Bulk finds packaging and…an introduction to small finds!

with thanks to Special Collections Research Center, Swem Library via Creative Commons

Bulk finds packaging

After an afternoon of digging in the rain we were swiftly swept indoors to try our hand at bulk finds packaging. It is an exercise which is so painfully simple that even a man with a PhD left the table weeping: i.e. you’re bound to get something wrong whilst doing it (I know I definitely did!). Bulk finds packaging is done to make sure that finds are processed systematically from individual contexts and stratified into bulk genres.

In our bulk finds sorting session we looked at glass, pottery, bone, metals, clay fired tobacco pipe and plaster (in our case, only if molded into a shape). These are then sorted into the relevent categories and placed into suitably sized bags with 6 holes (three poked along the top, three poked along the bottom).

These are then labelled with:

1) Site code (with time session)
2) Context number
3) Individual item code

These are then passed on to relevant finds experts who will either consider them discardable or pass them on for further research or museum display.

Items that are discarded or deemed unuseful are then sent to landfill with labels should future archaeologists dig up the landfill! In the UK about 5% of material dug up is used for research and/or display while the majority is thrown away.

After finishing our bulk finds packaging session we moved onto our introduction to small finds lecture with Nicky Roberts with the York Archaeological Trust.

First of all, what exactly is a small find?

It is an artefact that has been made by someone, small in quantity and looked at individually and given individual numbers.

These are usually made of:

Metals:

  1.  Iron (all x-rayed)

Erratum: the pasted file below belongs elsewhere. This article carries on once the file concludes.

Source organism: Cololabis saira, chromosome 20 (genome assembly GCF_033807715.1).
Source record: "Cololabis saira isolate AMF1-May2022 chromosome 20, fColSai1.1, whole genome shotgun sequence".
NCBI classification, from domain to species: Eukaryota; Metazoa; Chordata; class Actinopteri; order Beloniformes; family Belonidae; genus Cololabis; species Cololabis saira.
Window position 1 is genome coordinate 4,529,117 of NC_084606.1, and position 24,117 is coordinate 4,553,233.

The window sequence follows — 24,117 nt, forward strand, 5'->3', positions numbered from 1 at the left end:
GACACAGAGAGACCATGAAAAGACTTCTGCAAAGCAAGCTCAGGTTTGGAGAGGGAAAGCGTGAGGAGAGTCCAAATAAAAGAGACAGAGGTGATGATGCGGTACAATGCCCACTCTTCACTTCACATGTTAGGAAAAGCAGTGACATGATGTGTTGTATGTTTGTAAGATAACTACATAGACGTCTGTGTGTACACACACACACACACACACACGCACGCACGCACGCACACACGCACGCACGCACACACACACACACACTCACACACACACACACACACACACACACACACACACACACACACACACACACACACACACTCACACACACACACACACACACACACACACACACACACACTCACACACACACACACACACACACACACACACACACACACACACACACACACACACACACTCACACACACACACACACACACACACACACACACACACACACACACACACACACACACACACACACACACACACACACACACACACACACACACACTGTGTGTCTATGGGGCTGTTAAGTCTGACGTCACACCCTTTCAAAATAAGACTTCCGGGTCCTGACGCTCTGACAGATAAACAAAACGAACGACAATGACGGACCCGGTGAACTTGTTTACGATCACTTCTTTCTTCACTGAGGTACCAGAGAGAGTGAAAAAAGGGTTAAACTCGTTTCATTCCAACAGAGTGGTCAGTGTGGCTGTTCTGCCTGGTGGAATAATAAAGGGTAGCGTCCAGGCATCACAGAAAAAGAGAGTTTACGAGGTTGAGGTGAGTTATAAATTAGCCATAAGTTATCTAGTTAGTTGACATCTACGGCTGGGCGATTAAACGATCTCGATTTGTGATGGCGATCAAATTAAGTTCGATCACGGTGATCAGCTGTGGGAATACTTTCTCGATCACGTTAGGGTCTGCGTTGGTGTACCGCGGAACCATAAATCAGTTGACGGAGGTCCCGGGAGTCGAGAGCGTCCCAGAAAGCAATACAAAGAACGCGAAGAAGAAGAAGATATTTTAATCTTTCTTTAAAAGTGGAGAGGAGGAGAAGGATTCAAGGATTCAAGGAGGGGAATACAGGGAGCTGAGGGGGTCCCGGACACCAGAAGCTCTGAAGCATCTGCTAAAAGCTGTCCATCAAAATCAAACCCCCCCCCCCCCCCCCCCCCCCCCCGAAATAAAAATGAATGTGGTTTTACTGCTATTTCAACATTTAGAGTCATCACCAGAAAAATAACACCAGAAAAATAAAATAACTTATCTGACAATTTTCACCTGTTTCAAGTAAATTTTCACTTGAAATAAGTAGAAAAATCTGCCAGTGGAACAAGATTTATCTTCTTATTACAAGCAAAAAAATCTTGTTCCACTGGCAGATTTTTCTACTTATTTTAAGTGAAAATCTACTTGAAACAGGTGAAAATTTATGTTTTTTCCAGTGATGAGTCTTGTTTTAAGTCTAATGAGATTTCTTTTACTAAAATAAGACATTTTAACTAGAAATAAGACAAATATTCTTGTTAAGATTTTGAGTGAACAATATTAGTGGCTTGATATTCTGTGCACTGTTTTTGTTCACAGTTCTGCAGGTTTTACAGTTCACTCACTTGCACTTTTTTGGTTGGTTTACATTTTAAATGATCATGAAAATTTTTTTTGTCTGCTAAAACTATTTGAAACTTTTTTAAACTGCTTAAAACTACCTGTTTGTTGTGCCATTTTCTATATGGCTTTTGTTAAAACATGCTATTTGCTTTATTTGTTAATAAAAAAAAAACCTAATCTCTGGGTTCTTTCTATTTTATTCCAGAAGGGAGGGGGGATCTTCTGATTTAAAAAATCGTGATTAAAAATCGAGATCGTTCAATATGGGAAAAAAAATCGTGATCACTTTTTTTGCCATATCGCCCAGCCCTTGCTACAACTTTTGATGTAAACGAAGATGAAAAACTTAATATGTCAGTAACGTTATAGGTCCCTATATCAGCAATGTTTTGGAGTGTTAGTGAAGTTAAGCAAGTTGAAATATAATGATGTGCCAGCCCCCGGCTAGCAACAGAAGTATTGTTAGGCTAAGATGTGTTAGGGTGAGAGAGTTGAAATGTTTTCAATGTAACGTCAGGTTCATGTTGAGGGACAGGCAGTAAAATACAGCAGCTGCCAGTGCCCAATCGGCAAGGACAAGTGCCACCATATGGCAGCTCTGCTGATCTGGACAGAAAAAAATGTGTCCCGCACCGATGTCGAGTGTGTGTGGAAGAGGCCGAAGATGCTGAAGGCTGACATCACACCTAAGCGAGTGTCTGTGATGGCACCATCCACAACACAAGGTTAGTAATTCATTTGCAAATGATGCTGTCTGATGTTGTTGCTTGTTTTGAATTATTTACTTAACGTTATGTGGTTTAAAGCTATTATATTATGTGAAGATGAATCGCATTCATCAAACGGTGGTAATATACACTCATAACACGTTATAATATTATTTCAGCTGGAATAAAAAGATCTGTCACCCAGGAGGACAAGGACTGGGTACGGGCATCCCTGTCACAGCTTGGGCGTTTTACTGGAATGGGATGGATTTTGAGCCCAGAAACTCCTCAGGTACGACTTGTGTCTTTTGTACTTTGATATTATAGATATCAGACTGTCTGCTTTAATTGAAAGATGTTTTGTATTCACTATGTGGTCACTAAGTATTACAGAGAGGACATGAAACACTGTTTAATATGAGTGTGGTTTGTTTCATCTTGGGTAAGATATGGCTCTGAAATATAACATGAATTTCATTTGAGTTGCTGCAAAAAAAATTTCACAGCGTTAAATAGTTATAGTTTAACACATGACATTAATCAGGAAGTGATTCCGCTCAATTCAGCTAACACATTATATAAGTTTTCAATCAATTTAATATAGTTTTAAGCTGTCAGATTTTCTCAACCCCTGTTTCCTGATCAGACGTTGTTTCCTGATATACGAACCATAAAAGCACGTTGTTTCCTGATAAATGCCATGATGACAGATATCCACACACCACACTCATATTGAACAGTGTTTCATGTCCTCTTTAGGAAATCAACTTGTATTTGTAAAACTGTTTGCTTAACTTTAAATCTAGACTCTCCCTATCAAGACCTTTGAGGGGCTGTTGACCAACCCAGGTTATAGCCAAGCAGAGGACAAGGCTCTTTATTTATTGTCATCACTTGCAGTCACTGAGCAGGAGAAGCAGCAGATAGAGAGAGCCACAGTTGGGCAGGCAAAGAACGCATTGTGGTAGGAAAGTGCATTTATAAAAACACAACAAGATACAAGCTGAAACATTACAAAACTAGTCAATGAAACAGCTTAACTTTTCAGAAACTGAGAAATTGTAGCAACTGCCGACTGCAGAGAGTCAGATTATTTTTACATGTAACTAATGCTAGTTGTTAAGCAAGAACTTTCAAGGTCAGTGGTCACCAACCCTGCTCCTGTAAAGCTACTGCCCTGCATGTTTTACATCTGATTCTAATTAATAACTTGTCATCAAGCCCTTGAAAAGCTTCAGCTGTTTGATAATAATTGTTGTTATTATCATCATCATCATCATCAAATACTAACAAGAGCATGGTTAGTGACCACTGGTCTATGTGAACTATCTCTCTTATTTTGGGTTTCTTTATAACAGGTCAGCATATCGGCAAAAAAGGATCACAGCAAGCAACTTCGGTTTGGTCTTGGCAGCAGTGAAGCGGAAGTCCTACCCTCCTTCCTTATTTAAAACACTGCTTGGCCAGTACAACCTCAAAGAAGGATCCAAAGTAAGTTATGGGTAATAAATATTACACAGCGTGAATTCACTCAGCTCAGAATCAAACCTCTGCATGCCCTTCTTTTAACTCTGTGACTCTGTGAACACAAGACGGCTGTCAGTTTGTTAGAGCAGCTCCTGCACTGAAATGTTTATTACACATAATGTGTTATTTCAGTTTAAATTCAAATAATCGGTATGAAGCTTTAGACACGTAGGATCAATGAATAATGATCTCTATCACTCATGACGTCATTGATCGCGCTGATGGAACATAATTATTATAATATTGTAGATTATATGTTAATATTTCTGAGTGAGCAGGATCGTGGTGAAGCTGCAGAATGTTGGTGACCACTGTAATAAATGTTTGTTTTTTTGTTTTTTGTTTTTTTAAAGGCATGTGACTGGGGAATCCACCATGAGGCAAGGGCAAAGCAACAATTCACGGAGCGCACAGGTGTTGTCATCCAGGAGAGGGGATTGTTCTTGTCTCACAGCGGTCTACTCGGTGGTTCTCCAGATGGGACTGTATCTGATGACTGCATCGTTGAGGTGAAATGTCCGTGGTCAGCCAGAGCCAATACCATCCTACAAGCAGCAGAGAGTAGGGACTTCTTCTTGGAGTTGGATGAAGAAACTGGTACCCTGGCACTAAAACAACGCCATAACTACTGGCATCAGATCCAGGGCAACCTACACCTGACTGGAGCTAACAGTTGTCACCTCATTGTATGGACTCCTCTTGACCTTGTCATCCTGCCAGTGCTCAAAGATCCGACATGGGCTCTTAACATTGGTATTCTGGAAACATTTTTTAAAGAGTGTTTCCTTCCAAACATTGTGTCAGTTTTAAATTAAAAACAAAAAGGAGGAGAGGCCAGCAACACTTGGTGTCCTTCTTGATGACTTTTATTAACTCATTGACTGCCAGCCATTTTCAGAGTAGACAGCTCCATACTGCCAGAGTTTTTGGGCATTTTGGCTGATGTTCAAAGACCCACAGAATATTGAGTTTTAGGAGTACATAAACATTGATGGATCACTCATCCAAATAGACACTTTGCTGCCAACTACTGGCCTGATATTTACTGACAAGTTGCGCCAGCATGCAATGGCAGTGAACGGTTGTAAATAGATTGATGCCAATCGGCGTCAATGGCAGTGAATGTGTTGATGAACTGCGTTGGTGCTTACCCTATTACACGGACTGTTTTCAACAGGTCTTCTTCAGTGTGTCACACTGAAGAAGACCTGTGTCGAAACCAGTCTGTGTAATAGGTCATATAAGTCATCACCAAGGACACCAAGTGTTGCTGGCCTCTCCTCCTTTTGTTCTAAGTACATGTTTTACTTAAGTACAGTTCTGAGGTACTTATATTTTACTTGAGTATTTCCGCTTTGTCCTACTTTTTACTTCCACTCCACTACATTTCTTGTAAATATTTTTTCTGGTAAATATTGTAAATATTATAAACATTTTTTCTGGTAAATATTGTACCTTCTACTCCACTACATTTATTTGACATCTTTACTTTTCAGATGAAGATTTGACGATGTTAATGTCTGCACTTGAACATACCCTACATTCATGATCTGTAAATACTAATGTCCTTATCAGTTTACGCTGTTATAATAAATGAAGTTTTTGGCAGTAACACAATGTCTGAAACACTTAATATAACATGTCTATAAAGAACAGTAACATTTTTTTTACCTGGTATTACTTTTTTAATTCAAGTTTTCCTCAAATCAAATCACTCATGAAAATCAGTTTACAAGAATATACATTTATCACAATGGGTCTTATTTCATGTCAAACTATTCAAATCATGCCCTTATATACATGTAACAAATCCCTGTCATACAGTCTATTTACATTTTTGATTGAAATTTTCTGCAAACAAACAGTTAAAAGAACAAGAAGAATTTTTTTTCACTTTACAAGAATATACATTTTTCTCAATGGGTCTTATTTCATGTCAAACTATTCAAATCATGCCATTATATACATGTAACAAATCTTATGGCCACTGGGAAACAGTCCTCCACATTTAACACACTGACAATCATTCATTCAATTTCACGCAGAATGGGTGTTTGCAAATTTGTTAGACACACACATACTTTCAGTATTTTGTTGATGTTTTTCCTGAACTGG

2. Lead alloy
  3. Copper alloy
  4. Silver (coins)
  5. Gold
  6. Tin, alloyed with lead or copper such as an Ampulla – a tin that was used to contain holy oil
  7. Slag – a bi-product of iron production that informs us of processing

Organic materials: (Note: Top three are all found on wet sites only or hardly ever found at all)

  1. Leather – shoe cobbling waste
  2. Wood
  3. Textile
  4. Bone (ivory – not found locally – elephant, hippo, sperm whale tooth – worked animal bone, medieval period -> Shambles area)
  5. Shell (buttons)
  6. Jet – fossilised free resin worked in York similar to shale – x-ray to ind difference in densities
  7. Amber – unworked Baltic amber
  8. Antler – used in Viking period – red deer antler usually worked
  9. Horn – made of outer sheath of horn, has to be removed – soaked in retting pits to remove outer sheath – bone cores found

Inorganic materials:

  1. Fired clay (ceramic) clay pipes
  2. Glass (beads for necklaces, windows) – crumbly, poor survival, roman vessel glass has higher survival
  3. Stone – very durable, reusable later on

The types of items considered to be ‘small finds’ fall under several categories:

Trade and exchange items such as:

  1. Coins
  2. Balances and weights (traders carrying personal sets)
  3. Jewellery (personal)
  4. Combs and other hygiene items (personal)
  5. Dress fittings and clothes (personal) – buckles etc
  6. Weapons (daggers, knives (difficult to assign knife purpose), shields, swords, armour, bows and arrows – arrowheads)
  7. Tools – Roman iron tools identical to modern
  8. Crafts
  9. Debris (from production)

Religious objects include:

  1. Ampulla
  2. Amulets
  3. Rosary beads

Domestic items include:

  1. Food preparation utensils

Structural and building work materials:

  1. Nails
  2. Hinges and brackets
  3. Keys and lockets

Writing utensils:

  1. Stylus
  2. Slate
  3. Pencils

Gaming:

  1. Game pieces
  2. Counters
  3. Dice

Musical instruments:

  1. Whistles (hollowed bones)
  2. Harp tuning – bones

Horse and riding accessories:

  1. Shoes
  2. Horse shoe nails
  3. Bridles
  4. Pendants
  5. Spurs

Source: York Archaeological Trust

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